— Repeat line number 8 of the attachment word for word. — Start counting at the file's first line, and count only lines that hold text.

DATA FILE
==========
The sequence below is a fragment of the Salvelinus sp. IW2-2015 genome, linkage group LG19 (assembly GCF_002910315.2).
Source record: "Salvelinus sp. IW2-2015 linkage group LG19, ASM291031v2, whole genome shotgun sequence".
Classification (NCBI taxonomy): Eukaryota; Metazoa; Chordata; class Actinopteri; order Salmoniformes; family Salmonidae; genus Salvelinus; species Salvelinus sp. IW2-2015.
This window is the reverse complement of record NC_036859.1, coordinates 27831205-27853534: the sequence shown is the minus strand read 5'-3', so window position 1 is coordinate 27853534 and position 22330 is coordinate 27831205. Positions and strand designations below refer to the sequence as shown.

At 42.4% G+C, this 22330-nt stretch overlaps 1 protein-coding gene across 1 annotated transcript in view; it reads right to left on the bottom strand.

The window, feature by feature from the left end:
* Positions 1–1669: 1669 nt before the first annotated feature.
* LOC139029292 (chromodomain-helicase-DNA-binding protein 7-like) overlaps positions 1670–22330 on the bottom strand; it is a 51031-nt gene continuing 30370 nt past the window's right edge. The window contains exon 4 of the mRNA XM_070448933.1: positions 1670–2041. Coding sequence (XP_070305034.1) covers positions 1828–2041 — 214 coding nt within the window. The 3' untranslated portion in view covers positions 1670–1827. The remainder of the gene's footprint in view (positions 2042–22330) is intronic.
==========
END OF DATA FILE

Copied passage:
* LOC139029292 (chromodomain-helicase-DNA-binding protein 7-like) overlaps positions 1670–22330 on the bottom strand; it is a 51031-nt gene continuing 30370 nt past the window's right edge. The window contains exon 4 of the mRNA XM_070448933.1: positions 1670–2041. Coding sequence (XP_070305034.1) covers positions 1828–2041 — 214 coding nt within the window. The 3' untranslated portion in view covers positions 1670–1827. The remainder of the gene's footprint in view (positions 2042–22330) is intronic.